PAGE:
Money, Monks, and Good Luck hr677

Hidemi Woods
3 min readApr 20, 2024

Although I don’t regard myself as a believer in Buddhism, I visit a nearby temple once a year as a custom with lots of wishes for the new year when snow melts away at the end of a long harsh winter. I toss a one-yen coin into an offertory box, ring a bell that is dangled under the eaves, and pray for a few minutes.

Kyoto, where I was born and raised, is renowned as a historical city that had been the capital of Japan for over one thousand years. Historic landmarks are everywhere, most of which are temples and shrines. In that kind of city, especially a rural town like the one that I’m from has a strong relationship with a local Buddhist temple in the hamlet. The temple that my family served as one of its main parishioners was one block away from home and I used to have quite a few occasions to go there when I was little. The temple had a cemetery of the family’s ancestors in the hamlet on its premises and managed it. Inside the temple, a variety of gatherings were held, such as a meeting of main parishioners, a lecture meeting for elderly men and women separately, and sometimes a wedding or a funeral. The chief priest of the temple lived at the site, who preached the teachings of Buddha at the meetings and read the sutras at a funeral or a memorial service that was held for the deceased in a family every several years. The sutras are intoned monotonously, of which contents and meanings I can’t make nothing, and are supposed to purify people’s minds and give repose to the deceased’s soul. Although listening to them should be a boon, all I felt physically would be pain in my legs as we usually didn’t sit in a chair but had to sit our legs bent beneath us on the tatami floor, and mentally would be a wish for the sutras to end soon.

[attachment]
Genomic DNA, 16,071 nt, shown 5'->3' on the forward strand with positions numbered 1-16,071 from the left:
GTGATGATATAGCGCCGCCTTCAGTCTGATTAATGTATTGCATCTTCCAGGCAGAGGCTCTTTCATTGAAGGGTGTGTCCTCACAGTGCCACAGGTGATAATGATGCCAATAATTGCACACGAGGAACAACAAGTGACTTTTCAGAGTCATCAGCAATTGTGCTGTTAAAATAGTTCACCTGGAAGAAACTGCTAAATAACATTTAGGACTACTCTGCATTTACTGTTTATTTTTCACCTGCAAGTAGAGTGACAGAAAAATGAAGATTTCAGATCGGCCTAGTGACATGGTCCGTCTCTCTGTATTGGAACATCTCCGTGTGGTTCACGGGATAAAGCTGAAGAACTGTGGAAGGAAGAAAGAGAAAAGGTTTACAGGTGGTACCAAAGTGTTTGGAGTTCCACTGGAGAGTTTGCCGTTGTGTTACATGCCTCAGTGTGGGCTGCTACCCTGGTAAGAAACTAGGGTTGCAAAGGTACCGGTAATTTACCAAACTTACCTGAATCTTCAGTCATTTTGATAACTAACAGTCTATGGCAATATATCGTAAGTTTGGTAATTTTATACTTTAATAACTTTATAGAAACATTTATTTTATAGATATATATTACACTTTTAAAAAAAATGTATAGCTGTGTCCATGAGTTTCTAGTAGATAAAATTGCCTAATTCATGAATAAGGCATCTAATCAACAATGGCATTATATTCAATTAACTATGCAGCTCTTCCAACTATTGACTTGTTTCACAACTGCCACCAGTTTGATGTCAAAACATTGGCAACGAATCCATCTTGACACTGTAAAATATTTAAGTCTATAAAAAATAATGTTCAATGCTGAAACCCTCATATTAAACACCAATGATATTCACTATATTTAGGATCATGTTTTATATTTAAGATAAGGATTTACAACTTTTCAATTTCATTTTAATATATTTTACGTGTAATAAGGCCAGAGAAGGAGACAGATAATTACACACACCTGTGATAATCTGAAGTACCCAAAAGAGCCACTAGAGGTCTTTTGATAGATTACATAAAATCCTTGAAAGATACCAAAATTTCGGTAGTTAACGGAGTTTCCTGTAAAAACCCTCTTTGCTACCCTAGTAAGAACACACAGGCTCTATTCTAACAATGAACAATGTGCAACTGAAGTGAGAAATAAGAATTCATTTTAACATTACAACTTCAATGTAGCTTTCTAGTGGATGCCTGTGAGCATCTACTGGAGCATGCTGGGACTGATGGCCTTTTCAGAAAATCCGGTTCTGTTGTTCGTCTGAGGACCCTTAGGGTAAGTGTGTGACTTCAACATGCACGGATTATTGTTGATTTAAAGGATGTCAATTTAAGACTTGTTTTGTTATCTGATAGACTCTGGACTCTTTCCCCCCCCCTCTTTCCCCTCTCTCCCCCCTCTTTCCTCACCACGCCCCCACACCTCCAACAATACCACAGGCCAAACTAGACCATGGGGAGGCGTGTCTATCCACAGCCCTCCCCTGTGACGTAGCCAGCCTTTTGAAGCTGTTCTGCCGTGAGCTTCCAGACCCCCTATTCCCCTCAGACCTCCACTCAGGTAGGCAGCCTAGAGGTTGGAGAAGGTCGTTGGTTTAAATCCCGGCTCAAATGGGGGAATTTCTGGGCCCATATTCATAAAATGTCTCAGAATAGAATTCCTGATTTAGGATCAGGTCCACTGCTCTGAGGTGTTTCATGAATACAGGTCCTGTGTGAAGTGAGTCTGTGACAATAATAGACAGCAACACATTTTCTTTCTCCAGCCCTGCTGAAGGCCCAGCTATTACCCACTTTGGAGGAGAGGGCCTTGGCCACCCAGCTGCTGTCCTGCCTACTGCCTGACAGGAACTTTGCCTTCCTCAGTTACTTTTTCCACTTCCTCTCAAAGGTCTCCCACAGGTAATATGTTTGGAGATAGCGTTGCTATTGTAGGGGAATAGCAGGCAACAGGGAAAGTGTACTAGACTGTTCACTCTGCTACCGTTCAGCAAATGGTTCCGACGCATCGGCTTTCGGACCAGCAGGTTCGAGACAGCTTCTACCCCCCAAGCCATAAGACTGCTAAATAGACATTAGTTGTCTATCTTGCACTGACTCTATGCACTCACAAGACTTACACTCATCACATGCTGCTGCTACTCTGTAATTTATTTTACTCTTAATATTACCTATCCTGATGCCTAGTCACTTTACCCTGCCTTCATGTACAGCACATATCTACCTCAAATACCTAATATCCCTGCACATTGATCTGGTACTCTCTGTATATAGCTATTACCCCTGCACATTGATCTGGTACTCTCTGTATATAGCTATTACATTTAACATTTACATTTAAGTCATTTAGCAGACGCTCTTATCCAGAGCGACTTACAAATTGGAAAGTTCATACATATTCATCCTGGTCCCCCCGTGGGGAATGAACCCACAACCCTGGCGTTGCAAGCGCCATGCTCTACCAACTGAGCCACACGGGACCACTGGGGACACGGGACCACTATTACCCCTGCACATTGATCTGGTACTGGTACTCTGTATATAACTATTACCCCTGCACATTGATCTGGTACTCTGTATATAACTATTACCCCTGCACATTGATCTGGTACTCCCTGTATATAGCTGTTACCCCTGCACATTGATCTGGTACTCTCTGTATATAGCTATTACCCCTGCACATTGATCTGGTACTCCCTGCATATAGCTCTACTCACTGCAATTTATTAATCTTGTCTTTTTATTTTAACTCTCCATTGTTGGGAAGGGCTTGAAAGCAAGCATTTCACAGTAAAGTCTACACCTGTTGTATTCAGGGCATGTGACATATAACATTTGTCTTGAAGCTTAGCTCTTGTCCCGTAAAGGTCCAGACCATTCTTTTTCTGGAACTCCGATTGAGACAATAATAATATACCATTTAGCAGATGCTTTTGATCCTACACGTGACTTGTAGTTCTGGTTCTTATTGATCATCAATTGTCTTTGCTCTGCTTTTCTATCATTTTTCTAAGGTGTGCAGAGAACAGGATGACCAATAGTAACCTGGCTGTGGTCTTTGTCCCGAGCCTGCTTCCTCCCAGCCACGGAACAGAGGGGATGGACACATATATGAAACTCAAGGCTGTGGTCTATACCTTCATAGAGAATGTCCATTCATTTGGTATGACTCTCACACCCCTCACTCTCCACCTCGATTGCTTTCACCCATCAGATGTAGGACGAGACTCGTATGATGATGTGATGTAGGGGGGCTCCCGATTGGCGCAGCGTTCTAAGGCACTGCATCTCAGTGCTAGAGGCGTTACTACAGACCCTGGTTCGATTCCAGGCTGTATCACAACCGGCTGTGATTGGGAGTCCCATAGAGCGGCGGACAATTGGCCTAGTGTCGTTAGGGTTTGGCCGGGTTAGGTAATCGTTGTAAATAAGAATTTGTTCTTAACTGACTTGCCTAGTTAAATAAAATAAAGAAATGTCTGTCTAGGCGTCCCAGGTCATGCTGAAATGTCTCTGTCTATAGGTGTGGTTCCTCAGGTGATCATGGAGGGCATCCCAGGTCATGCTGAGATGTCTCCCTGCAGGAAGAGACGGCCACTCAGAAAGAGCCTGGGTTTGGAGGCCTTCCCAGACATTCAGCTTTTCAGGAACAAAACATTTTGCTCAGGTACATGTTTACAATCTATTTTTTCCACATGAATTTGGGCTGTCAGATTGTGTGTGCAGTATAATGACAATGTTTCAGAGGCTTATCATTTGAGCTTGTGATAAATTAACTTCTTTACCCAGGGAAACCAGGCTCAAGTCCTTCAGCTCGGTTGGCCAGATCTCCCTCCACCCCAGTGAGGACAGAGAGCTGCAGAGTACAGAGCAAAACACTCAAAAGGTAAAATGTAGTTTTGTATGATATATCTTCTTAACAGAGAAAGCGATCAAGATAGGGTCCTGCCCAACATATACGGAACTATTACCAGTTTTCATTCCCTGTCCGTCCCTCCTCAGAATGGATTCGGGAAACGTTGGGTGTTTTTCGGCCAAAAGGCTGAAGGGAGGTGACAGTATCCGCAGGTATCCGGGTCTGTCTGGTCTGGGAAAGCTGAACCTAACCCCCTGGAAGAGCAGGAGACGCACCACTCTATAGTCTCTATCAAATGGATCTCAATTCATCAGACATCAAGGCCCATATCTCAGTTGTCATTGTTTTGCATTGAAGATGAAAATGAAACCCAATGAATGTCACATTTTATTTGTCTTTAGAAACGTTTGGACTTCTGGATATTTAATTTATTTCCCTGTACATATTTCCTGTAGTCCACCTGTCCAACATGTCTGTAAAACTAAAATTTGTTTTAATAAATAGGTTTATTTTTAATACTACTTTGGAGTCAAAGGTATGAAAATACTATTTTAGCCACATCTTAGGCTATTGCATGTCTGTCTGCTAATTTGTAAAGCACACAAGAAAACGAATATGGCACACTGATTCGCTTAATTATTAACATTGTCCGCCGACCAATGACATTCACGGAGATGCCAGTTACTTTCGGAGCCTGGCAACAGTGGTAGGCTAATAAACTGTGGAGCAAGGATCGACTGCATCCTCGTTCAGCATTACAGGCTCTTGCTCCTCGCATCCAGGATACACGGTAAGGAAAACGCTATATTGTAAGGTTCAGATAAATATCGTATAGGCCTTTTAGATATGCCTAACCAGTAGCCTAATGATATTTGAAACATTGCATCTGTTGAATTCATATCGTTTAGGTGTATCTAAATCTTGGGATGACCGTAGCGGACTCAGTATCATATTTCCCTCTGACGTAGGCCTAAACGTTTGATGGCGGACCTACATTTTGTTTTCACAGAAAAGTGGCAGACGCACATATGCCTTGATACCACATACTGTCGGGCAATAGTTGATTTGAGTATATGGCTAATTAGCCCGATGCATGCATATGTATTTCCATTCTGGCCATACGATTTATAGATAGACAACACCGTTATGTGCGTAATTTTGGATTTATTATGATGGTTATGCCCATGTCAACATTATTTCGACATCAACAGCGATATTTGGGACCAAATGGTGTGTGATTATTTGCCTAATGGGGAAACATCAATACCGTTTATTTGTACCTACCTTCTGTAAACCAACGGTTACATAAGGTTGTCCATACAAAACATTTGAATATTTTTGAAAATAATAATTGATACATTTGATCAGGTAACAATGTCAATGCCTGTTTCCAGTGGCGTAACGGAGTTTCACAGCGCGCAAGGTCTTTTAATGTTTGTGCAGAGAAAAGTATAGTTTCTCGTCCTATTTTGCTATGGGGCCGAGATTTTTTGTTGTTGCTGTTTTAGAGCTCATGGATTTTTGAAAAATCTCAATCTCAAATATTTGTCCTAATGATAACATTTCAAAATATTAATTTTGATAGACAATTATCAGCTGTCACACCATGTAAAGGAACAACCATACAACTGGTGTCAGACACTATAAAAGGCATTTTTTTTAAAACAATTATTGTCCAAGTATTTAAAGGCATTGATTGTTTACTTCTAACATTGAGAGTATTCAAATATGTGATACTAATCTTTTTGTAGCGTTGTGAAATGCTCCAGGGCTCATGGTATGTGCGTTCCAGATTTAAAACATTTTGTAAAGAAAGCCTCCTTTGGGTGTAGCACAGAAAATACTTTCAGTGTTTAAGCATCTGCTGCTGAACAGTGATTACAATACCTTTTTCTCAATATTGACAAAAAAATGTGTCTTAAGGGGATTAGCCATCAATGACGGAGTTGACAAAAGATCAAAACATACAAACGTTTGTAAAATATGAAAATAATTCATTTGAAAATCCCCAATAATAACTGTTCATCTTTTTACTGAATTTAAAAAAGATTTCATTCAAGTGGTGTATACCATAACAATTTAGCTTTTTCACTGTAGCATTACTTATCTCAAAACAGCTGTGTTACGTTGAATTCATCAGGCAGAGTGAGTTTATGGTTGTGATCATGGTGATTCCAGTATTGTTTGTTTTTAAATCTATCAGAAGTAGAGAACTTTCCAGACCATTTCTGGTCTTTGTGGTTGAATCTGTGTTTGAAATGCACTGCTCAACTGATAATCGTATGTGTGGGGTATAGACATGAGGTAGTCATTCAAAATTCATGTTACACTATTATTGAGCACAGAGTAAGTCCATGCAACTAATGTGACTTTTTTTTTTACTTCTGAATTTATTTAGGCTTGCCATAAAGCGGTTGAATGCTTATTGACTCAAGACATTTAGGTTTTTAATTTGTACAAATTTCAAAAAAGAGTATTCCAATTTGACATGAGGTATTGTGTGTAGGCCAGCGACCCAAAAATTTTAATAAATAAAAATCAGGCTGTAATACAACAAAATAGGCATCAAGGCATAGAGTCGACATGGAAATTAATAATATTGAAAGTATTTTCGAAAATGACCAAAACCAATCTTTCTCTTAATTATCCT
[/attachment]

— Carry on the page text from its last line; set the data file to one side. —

When I was a child, the folks in my hamlet respected the old chief priest of the local temple because his preaching convinced them that he had learned the Buddhist scriptures well and disciplined himself accordingly. However, the new young priest who took over his predecessor’s duties had fallen into disfavor. He preached irrelevantly and incorrectly, buttered up main parishioners with tacky flatteries, and urged unnecessary memorial services on which decline he threatened the family to be cursed. While I understood he must have had financial difficulties, he looked like a salesman rather than a priest. Other than the one in my hamlet, monks were spotted easily around the city as there were many temples in Kyoto. When I was in my late teens and worked part-time at a steak restaurant, I often saw a skinhead man wearing a monk’s stole, who I hoped wasn’t a real monk but just cosplayed which was sadly unlikely, have an expensive steak and beer in the middle of the day and leave by driving a luxury car. Ascetic monks in the Buddha era fasted at the risk of their life or buried themselves in the ground to seek the truth of spiritual enlightenment. Compared to those who tried to hear the voice of God abstinently, it seemed that monks in modern times cherished money over God. It’s not fair to blame only monks, though. We may have lapsed into the same state as them.

I create my songs by squeezing everything I got and taking years per song, in order to dedicate them to the Higher Power of the Universe that I call it. I don’t know exactly what it is but I feel its existence from my experiences in which something must have watched over and helped me by making unexpected things happen and giving me hope with that. Since it looks on me and gives me benefit, I should show gratitude and repay it with what I could possibly do. Then, that calls forth good luck, I suppose. Because I don’t think money brings happiness, I would be happy if I were being a blessed person.